George, thanks for sharing the Pope Center piece on student evaluations. I thought this paragraph was especially poignant:
Today’s student-survey approach may tell us how students viewed the course, but the data tell us nothing about actual learning. It is not that questionnaire designers disdain knowledge; they just cannot measure it, and thus they exclude a key element of teaching. Ironically, universities can now hire or retain teachers who impart nothing of value but have superb ratings.
Incidentally, NAS published an article by Peter Cohee on student evaluations last week. Cohee concluded:
A decade spent writing evaluations of public school teachers has brought me to this disillusion: evaluations as they are don't make teachers better, don't get rid of bad teachers, aren't needed by good teachers, and don't improve schools or student learning. They tend to induce cynicism and to engender ill will between the teacher and the evaluator. They are an almost complete waste of the enormous time, energy, and money spent on them.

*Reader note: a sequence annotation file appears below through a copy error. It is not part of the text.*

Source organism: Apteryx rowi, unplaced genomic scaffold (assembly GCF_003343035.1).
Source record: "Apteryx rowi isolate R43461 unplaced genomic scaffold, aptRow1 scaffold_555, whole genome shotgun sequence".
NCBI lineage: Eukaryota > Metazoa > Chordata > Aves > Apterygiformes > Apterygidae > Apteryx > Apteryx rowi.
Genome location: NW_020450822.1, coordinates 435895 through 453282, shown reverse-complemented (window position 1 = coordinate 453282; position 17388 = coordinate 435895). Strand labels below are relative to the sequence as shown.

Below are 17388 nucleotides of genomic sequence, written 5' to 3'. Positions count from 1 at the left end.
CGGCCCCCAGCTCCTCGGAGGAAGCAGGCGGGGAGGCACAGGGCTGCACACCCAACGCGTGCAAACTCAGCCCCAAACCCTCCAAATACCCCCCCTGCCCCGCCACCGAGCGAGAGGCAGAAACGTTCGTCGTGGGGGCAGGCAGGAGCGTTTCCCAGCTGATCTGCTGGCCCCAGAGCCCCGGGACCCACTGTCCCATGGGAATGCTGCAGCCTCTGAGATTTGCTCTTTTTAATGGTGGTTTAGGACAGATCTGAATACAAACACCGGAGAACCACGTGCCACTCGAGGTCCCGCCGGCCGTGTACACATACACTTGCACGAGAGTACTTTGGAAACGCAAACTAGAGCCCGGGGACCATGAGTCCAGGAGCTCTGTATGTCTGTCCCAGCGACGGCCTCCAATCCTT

He argued that several factors render evaluations useless:
- Pre-written forms are created by those who don't teach and allow for mediocre teaching ("I’ve also seen altogether mediocre teaching that meets every formal requirement.")
- No meaningful consequences or rewards follow evaluation
- Evaluation is not tied to what and how well students have learned
Cohee offers some concrete suggestions for making evaluation meaningful and effective.